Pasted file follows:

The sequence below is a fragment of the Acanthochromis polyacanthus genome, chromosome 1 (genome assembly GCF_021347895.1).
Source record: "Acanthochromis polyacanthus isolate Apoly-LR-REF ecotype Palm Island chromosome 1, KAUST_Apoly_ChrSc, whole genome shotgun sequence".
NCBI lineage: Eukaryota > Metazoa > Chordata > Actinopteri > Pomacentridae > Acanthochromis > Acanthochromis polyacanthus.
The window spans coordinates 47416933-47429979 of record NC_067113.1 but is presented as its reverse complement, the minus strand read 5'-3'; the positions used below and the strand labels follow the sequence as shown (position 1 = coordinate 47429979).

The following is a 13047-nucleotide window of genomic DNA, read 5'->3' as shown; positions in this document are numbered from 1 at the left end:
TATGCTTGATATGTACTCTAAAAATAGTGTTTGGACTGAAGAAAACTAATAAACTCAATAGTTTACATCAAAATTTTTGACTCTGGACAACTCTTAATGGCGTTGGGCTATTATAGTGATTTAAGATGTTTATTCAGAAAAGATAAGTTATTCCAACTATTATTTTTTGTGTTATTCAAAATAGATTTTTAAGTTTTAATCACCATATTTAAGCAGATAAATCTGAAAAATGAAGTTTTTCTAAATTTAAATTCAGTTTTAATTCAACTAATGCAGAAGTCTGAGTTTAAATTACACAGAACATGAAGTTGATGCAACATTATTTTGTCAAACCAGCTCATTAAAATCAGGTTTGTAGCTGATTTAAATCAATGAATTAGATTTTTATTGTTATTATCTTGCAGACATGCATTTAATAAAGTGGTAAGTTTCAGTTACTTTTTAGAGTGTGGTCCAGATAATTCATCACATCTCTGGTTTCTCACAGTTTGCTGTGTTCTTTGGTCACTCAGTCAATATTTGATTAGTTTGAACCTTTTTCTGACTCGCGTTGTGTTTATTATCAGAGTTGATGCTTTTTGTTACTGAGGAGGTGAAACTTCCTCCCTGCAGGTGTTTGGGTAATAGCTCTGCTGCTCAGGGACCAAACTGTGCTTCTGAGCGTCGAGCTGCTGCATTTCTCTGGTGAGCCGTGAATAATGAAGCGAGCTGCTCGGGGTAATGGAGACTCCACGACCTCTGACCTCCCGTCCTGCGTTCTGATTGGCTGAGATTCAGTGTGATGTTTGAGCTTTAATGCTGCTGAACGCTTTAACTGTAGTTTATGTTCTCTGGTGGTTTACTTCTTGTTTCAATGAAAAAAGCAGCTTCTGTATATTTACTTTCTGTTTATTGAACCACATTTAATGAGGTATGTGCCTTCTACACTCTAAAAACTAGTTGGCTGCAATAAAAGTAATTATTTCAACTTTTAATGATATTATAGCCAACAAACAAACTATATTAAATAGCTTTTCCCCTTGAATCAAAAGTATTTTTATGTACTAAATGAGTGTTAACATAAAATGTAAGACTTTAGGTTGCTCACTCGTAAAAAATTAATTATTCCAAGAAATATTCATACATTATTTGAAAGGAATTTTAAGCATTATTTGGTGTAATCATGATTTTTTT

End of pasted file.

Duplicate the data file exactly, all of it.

The sequence below is a fragment of the Acanthochromis polyacanthus genome, chromosome 1 (genome assembly GCF_021347895.1).
Source record: "Acanthochromis polyacanthus isolate Apoly-LR-REF ecotype Palm Island chromosome 1, KAUST_Apoly_ChrSc, whole genome shotgun sequence".
NCBI lineage: Eukaryota > Metazoa > Chordata > Actinopteri > Pomacentridae > Acanthochromis > Acanthochromis polyacanthus.
The window spans coordinates 47416933-47429979 of record NC_067113.1 but is presented as its reverse complement, the minus strand read 5'-3'; the positions used below and the strand labels follow the sequence as shown (position 1 = coordinate 47429979).

The following is a 13047-nucleotide window of genomic DNA, read 5'->3' as shown; positions in this document are numbered from 1 at the left end:
TATGCTTGATATGTACTCTAAAAATAGTGTTTGGACTGAAGAAAACTAATAAACTCAATAGTTTACATCAAAATTTTTGACTCTGGACAACTCTTAATGGCGTTGGGCTATTATAGTGATTTAAGATGTTTATTCAGAAAAGATAAGTTATTCCAACTATTATTTTTTGTGTTATTCAAAATAGATTTTTAAGTTTTAATCACCATATTTAAGCAGATAAATCTGAAAAATGAAGTTTTTCTAAATTTAAATTCAGTTTTAATTCAACTAATGCAGAAGTCTGAGTTTAAATTACACAGAACATGAAGTTGATGCAACATTATTTTGTCAAACCAGCTCATTAAAATCAGGTTTGTAGCTGATTTAAATCAATGAATTAGATTTTTATTGTTATTATCTTGCAGACATGCATTTAATAAAGTGGTAAGTTTCAGTTACTTTTTAGAGTGTGGTCCAGATAATTCATCACATCTCTGGTTTCTCACAGTTTGCTGTGTTCTTTGGTCACTCAGTCAATATTTGATTAGTTTGAACCTTTTTCTGACTCGCGTTGTGTTTATTATCAGAGTTGATGCTTTTTGTTACTGAGGAGGTGAAACTTCCTCCCTGCAGGTGTTTGGGTAATAGCTCTGCTGCTCAGGGACCAAACTGTGCTTCTGAGCGTCGAGCTGCTGCATTTCTCTGGTGAGCCGTGAATAATGAAGCGAGCTGCTCGGGGTAATGGAGACTCCACGACCTCTGACCTCCCGTCCTGCGTTCTGATTGGCTGAGATTCAGTGTGATGTTTGAGCTTTAATGCTGCTGAACGCTTTAACTGTAGTTTATGTTCTCTGGTGGTTTACTTCTTGTTTCAATGAAAAAAGCAGCTTCTGTATATTTACTTTCTGTTTATTGAACCACATTTAATGAGGTATGTGCCTTCTACACTCTAAAAACTAGTTGGCTGCAATAAAAGTAATTATTTCAACTTTTAATGATATTATAGCCAACAAACAAACTATATTAAATAGCTTTTCCCCTTGAATCAAAAGTATTTTTATGTACTAAATGAGTGTTAACATAAAATGTAAGACTTTAGGTTGCTCACTCGTAAAAAATTAATTATTCCAAGAAATATTCATACATTATTTGAAAGGAATTTTAAGCATTATTTGGTGTAATCATGATTTTTTT